In the readings for Sunday, Sept. 2, God tells us that religion, if it’s not done properly, can become a problem.
by Jen Schlameuss-Perry
Deuteronomy 4:1-2, 6-8
For what great nation is there that has gods so close to it as the LORD, our God, is to us whenever we call upon him?
The one who does justice will live in the presence of the Lord.
James 1:17-18, 21B-22, 27
Be doers of the word and not hearers only, deluding yourselves.
Mark 7:1-8, 14-15, 21-23
“You disregard God’s commandment but cling to human tradition.”
You can read the full text of this Sunday’s readings here:
Beware overly religious people! That’s one of the many lessons in today’s readings. But, how can anyone be overly religious? Wouldn’t that be a good thing? No. Zealous faithfulness is good. People who are so consumed with the strictness of religion so that it obscures their relationship with God is a problem.
Moses told the people to keep the law that God had given them because it’s full of wisdom and will help them live close to God, but if that closeness with God isn’t the result of our living, something’s wrong. James reminds us, too, that the law of God needs to be followed — he tells us to be “doers of the word and not hearers only.” But he also reminds us that religion that is “pure and undefiled before God” means caring for the “orphans and widows” — the vulnerable people in society. If our religion makes us so focused on laws that we ignore the needs of the poorest, most at-risk people (the Jewish Scriptures always mention specifically the widows, orphans and aliens), then we’re not acting out of love for God and we’re doing religion wrong.
Mark’s telling of the Gospel story is very telling about who his audience is —he explains in detail the customs of the Jewish people because he’s talking to pagan converts who aren’t familiar with them. This would be important to them because they never had any kosher laws, and no restrictions on what they might eat or how they might eat it. The bigger point is Jesus’ criticism of people who follow rules so carefully but don’t attend to their spiritual life — their relationship with God.
Anytime we put rules before people, or laws before human dignity, we’re wrong. It’s then that our hearts are far from the God who wants to be so close with us.
Why are rules important?
Have you ever met anyone who was very “religious” but wasn’t loving? What was your impression of their belief in God? Do you ever put rules before loving people?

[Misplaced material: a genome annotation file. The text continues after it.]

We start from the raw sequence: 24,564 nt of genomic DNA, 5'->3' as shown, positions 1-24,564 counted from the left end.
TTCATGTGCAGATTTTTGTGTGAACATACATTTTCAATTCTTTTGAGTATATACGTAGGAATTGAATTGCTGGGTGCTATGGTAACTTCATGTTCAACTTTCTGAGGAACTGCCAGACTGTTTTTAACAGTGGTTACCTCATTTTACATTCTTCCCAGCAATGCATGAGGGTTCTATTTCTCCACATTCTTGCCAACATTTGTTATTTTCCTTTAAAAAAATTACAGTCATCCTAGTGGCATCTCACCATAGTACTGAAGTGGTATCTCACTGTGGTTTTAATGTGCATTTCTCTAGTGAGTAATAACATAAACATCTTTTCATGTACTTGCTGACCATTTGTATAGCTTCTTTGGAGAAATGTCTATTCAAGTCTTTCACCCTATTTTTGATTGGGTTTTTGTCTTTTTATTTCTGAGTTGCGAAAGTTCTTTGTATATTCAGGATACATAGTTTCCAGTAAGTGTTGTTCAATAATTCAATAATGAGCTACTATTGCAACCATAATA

Do I ever run the risk of being overly concerned about laws to the detriment of my care for others? What law do I think is more important than meeting the immediate needs of living, breathing human beings?
Think of a law (or family rule) that you think needs adjusting. If it’s a civil law, contact your representative as a family and tell them why you want it to change.
A little lectio
The ancient practice of prayerfully reflecting on bits of Scripture is known as lectio divina. Want to try it out with your family? Head over to Lectio Divina for Kids to find out how to adapt this prayer practice for your kids.
A little Bible study
Want to do a little Bible study with your kids? Here are some tips:
- During Ordinary Time, the Church pairs the Old Testament and New Testament readings in a way that each sheds light on the other. Ask your kids to look for the common theme connecting the two readings. (Sometimes it’s obvious, sometimes it is subtle.) How does the “dialogue” between the readings help you understand them better?
- Get a New American Bible, Revised Edition, and take a look at the footnotes for these readings. How do they change your understanding of what is going on?
- Take a look at the context for the readings—what happens before, or after?
- Read the NABRE’s introduction to the book of the Bible that the readings are taken from. How does that help you understand the readings?
- If you don’t have a copy of the NABRE at home, you can view it online at the USCCB website at the Daily Readings web page. (The link will take you to today’s reading; click forward or backward on the dates to get to Sunday’s readings.)
For even more resources for breaking open this Sunday’s readings, head over to The Sunday Website.
The image for Breaking Open the Word at Home is taken from a 17th century illuminated manuscript by an anonymous (but very talented) artist. The text is from the beginning of the Book of Sirach, chapter 1, verses 1-12, which begins: “All wisdom is from the Lord and remains with him forever.”